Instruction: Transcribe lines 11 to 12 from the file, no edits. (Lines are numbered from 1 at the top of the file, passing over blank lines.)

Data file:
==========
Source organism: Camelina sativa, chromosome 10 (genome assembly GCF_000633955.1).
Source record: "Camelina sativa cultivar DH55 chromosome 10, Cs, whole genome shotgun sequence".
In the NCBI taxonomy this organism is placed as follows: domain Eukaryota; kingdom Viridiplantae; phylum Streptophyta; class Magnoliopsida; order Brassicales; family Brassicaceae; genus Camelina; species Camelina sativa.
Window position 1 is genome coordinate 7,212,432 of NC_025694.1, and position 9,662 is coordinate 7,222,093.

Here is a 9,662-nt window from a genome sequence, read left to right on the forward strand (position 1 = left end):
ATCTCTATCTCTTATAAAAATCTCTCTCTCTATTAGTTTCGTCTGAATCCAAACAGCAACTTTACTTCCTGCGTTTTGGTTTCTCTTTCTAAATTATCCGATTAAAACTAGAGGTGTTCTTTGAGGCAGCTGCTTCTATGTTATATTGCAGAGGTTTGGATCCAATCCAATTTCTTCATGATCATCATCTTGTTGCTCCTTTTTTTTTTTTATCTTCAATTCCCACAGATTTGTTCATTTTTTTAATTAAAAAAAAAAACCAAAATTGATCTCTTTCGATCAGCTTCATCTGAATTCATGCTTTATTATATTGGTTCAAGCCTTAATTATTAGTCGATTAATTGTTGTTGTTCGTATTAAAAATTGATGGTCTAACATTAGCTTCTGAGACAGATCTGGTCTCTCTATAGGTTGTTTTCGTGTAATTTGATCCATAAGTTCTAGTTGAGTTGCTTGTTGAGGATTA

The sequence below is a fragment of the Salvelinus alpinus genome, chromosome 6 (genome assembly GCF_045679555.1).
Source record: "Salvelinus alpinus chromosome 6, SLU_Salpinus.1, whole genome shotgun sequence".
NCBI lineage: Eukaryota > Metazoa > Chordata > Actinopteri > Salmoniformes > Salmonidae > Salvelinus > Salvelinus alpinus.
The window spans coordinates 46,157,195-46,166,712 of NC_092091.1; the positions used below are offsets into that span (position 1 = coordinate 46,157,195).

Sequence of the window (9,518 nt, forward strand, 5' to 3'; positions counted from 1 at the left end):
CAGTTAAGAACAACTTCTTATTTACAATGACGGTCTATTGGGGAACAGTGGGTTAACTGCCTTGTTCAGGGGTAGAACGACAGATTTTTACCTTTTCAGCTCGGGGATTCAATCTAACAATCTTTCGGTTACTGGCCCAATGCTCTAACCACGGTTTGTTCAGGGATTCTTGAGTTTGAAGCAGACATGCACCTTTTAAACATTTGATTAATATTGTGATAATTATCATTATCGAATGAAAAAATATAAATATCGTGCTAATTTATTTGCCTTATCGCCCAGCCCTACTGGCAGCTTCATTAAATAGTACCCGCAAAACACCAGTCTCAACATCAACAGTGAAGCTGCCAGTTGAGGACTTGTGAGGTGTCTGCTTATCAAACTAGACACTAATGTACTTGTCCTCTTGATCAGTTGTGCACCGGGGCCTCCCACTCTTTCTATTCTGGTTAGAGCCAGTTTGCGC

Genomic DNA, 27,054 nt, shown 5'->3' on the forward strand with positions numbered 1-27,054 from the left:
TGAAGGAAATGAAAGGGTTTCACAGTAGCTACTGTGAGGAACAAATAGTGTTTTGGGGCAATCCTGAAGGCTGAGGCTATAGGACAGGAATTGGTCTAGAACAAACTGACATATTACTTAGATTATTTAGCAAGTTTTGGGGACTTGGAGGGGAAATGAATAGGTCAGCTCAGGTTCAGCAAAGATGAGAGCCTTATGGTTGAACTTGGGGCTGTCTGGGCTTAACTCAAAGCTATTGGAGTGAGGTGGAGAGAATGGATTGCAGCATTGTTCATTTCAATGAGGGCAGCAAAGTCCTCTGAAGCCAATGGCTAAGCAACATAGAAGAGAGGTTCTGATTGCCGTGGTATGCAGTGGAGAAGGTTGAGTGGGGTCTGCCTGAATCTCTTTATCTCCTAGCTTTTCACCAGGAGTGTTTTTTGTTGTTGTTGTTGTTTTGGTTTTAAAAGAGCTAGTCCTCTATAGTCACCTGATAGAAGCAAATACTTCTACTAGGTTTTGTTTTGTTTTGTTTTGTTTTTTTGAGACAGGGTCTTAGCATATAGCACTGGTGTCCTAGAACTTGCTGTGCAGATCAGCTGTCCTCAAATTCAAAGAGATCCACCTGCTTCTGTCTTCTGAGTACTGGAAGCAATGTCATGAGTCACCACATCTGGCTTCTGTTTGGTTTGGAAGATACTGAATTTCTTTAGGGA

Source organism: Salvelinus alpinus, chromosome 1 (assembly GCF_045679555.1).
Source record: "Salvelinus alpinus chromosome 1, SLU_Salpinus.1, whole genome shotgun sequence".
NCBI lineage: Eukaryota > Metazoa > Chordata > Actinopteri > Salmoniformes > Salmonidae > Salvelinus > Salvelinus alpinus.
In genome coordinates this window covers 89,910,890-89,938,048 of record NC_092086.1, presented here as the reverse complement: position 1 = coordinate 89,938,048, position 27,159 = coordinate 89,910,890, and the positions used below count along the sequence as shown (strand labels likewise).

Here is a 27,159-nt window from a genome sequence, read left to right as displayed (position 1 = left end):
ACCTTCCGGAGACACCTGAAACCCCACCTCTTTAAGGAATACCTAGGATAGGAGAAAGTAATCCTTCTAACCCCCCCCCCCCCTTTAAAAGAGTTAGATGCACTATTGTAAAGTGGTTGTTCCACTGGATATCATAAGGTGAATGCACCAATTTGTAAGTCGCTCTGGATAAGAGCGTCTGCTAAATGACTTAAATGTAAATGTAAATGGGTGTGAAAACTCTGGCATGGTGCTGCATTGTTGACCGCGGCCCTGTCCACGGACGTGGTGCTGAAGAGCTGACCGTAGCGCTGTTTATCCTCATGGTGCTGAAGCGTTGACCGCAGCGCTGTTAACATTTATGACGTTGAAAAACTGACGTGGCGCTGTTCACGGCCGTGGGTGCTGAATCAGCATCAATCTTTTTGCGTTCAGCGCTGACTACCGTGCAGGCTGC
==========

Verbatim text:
Sequence of the window (9,518 nt, forward strand, 5' to 3'; positions counted from 1 at the left end):
CAGTTAAGAACAACTTCTTATTTACAATGACGGTCTATTGGGGAACAGTGGGTTAACTGCCTTGTTCAGGGGTAGAACGACAGATTTTTACCTTTTCAGCTCGGGGATTCAATCTAACAATCTTTCGGTTACTGGCCCAATGCTCTAACCACGGTTTGTTCAGGGATTCTTGAGTTTGAAGCAGACATGCACCTTTTAAACATTTGATTAATATTGTGATAATTATCATTATCGAATGAAAAAATATAAATATCGTGCTAATTTATTTGCCTTATCGCCCAGCCCTACTGGCAGCTTCATTAAATAGTACCCGCAAAACACCAGTCTCAACATCAACAGTGAAGCTGCCAGTTGAGGACTTGTGAGGTGTCTGCTTATCAAACTAGACACTAATGTACTTGTCCTCTTGATCAGTTGTGCACCGGGGCCTCCCACTCTTTCTATTCTGGTTAGAGCCAGTTTGCGC